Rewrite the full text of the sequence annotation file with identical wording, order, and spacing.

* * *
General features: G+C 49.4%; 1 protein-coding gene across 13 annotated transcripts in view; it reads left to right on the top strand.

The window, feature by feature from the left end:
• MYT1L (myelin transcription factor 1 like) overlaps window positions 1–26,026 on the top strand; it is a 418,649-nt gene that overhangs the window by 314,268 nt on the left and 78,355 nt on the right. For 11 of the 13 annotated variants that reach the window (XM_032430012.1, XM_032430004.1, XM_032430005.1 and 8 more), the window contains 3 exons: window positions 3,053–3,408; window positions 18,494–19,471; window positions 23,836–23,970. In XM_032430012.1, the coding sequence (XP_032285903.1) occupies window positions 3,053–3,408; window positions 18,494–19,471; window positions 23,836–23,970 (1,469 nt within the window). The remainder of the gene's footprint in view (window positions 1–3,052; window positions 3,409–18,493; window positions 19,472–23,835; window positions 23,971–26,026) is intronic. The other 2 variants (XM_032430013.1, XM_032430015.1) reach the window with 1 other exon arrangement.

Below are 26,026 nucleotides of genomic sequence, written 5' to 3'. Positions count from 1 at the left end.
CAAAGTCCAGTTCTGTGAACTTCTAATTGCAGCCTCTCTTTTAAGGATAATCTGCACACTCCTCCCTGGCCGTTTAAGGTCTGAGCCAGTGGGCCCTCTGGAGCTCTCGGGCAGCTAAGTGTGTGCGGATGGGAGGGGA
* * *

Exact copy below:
General features: G+C 49.4%; 1 protein-coding gene across 13 annotated transcripts in view; it reads left to right on the top strand.

The window, feature by feature from the left end:
• MYT1L (myelin transcription factor 1 like) overlaps window positions 1–26,026 on the top strand; it is a 418,649-nt gene that overhangs the window by 314,268 nt on the left and 78,355 nt on the right. For 11 of the 13 annotated variants that reach the window (XM_032430012.1, XM_032430004.1, XM_032430005.1 and 8 more), the window contains 3 exons: window positions 3,053–3,408; window positions 18,494–19,471; window positions 23,836–23,970. In XM_032430012.1, the coding sequence (XP_032285903.1) occupies window positions 3,053–3,408; window positions 18,494–19,471; window positions 23,836–23,970 (1,469 nt within the window). The remainder of the gene's footprint in view (window positions 1–3,052; window positions 3,409–18,493; window positions 19,472–23,835; window positions 23,971–26,026) is intronic. The other 2 variants (XM_032430013.1, XM_032430015.1) reach the window with 1 other exon arrangement.

Below are 26,026 nucleotides of genomic sequence, written 5' to 3'. Positions count from 1 at the left end.
CAAAGTCCAGTTCTGTGAACTTCTAATTGCAGCCTCTCTTTTAAGGATAATCTGCACACTCCTCCCTGGCCGTTTAAGGTCTGAGCCAGTGGGCCCTCTGGAGCTCTCGGGCAGCTAAGTGTGTGCGGATGGGAGGGGA